It makes me very sad that the J. A. and Kathryn Albertson Family Foundation is undermining Idaho’s public education and the state as whole to promote its agenda. I worked for the JKAF for more than six years and know the love and commitment that Joe and Kathryn Albertson had for Idaho’s youth. They and their family have given so much to our state and I am forever grateful. However, this campaign leaves me perplexed as to why they would twist data to put Idaho, our schools, teachers, and our youth in the worst possible light.


The College Board (which produces the SAT) and universities that use these scores have never made the claim that not reaching a benchmark score on the SAT means you are not prepared for life after high school. The College Board states, “The SAT Benchmark score of 1550 is associated with a 65 percent probability of obtaining a first-year GPA of B minus or higher at a four-year college.” A test is one predictor of college success, but not the best. The courses our students take like dual credit and career and technical courses (such as auto, business, and engineering) are much better predictors of success after high school.


I am proud of our community, parents, students, teachers, and staff for the efforts each has made in providing a high quality education here in Gem County. Our staff works every day in preschool through high school to prepare our students for a successful future. They are continually improving teaching and learning for the advancement of our students.


These SAT scores come from a recent effort by Idaho and the Emmett School District to increase the number of students that are going on to some form of post-secondary education, whether trade school, two-year, or four-year college. The state now requires students to take a college entrance exam, like the SAT to graduate from high school. The state will pay for all juniors to take the SAT assessment and 88 percent of Idaho’s juniors are now taking this exam. Emmett School District has chosen to have the entire junior class take the exam. This is a great step to encourage students to attend postsecondary education and to help us align our curriculum to ensure students are college and career ready.


We gain a lot of good information from this assessment. This fall, our teachers dove deeply into the results to discover areas where we need to improve. It also allows our students to see how they perform compared to average scores from students enrolled in colleges and universities they are interested in attending.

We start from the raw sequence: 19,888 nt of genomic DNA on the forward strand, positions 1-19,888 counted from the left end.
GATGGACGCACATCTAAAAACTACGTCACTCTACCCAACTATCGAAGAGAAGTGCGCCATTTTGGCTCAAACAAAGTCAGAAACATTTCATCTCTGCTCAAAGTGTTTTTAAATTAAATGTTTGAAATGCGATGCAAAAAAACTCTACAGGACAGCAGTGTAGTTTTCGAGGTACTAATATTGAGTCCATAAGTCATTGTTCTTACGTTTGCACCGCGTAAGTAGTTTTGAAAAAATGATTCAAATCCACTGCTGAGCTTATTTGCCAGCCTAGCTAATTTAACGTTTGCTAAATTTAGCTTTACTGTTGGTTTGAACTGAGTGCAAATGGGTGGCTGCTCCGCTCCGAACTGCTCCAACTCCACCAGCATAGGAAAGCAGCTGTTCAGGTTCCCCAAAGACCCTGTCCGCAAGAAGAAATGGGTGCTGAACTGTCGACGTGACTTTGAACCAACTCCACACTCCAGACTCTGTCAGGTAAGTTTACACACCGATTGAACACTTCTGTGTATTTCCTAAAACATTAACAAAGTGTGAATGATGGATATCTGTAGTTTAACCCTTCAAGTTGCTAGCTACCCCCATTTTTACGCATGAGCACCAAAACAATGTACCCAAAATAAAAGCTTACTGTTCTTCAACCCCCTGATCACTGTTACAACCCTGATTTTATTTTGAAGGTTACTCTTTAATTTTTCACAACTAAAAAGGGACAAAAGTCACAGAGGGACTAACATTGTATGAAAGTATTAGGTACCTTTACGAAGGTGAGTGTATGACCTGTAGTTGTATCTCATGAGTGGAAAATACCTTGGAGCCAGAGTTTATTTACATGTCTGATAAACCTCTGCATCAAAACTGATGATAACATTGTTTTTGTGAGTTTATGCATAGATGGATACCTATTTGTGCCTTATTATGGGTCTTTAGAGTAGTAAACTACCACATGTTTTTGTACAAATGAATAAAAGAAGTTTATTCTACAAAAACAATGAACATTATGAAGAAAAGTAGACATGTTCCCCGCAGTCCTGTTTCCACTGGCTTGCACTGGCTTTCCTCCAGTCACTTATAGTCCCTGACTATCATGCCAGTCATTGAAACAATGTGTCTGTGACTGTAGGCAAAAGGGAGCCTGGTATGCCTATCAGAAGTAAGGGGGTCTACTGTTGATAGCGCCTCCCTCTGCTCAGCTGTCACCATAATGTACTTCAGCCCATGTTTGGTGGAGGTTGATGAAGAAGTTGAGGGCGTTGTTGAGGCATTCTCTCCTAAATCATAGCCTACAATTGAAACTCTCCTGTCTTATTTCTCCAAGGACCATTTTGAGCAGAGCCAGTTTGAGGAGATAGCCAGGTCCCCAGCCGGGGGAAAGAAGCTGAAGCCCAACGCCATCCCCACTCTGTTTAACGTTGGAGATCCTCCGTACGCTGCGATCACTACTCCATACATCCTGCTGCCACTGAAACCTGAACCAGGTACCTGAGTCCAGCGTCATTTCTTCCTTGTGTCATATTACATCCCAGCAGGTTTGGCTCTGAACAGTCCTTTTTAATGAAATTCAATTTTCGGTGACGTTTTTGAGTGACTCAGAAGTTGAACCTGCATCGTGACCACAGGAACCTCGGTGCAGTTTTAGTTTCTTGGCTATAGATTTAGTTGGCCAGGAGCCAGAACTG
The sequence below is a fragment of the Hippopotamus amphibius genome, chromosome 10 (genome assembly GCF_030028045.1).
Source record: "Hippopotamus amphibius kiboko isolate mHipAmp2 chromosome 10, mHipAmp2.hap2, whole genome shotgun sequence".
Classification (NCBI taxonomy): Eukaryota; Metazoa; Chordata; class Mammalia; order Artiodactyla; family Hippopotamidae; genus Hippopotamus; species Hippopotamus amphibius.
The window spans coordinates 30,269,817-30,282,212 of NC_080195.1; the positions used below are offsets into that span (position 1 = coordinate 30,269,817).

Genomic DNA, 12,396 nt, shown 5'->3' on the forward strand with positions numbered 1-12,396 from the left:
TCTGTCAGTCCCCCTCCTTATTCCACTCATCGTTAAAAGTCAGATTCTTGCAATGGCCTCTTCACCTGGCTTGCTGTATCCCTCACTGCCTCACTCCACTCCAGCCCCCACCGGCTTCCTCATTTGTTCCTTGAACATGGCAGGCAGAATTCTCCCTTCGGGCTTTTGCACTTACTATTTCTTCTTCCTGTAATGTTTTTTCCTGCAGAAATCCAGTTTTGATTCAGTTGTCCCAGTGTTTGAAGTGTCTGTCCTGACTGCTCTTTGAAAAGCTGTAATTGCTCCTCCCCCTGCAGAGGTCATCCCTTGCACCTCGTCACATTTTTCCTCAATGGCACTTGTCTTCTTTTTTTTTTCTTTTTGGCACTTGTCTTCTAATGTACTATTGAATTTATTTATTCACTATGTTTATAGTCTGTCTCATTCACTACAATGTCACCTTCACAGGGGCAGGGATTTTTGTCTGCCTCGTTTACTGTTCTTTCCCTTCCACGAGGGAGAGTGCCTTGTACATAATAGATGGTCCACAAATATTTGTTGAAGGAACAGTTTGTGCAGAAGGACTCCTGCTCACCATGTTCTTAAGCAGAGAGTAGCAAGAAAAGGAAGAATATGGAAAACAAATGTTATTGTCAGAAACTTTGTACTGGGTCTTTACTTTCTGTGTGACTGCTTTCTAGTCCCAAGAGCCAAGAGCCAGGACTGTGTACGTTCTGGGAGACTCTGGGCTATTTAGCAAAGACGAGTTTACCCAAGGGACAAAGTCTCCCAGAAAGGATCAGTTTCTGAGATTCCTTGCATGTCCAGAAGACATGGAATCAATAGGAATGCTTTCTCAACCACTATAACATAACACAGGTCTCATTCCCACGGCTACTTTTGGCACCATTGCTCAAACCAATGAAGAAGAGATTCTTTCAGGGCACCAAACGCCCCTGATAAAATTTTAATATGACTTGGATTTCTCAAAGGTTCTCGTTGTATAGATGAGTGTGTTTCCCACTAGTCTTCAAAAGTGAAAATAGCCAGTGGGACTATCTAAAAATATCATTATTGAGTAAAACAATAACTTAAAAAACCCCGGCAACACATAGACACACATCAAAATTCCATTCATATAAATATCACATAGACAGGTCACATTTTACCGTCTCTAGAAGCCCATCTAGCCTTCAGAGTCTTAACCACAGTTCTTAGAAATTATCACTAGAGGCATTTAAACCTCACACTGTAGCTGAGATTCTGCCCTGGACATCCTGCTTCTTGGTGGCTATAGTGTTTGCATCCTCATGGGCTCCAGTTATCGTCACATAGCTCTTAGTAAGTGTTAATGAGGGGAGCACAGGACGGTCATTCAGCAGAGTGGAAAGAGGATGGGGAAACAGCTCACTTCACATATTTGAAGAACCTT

It does make a difference when school districts and our state make bold moves to improve education. The College Board reported that in Idaho, “In 2013, 1,740 students met the benchmark. In 2015 that number of successful students more than doubled, with 4,250 meeting the benchmark.” We ought to be proud of the progress we are making not running advertisements saying we are failing.


To prepare students for life after high school, our teachers provide college-level, dual credit courses for our high school students. Just this fall, our students completed 168 courses earning 504 college credits through the University of Idaho, Boise State University, Northwest Nazarene University, and the College of Idaho. They were successful in courses such as college level math, chemistry, psychology, medical terminology, biology, history, and political science. We have had many students complete over 30 college credits before they graduate from Emmett High School. These students are clearly ready for college.


In addition, our students are participating in clubs, drama, music, sports, as well as many other community activities and events that help prepare them for life after high school. Our high school won first place in 3A State Football this fall and our girls just took 3rd place in the state basketball tournament. These students are learning what they can accomplish through grit and team work.


Idaho, our teachers and staff, and our students are not failing Idaho. We roll up our sleeves every day and work hard to prepare for a bright future.


Ironically, some of these statements were published in the Idaho Education News, which is funded by the Albertson Foundation.


Another irony, Joe Albertson, who founded the grocery store chain that is the basis of the family fortune, was a 1925 graduate of Caldwell High School in Caldwell, Idaho. A public school.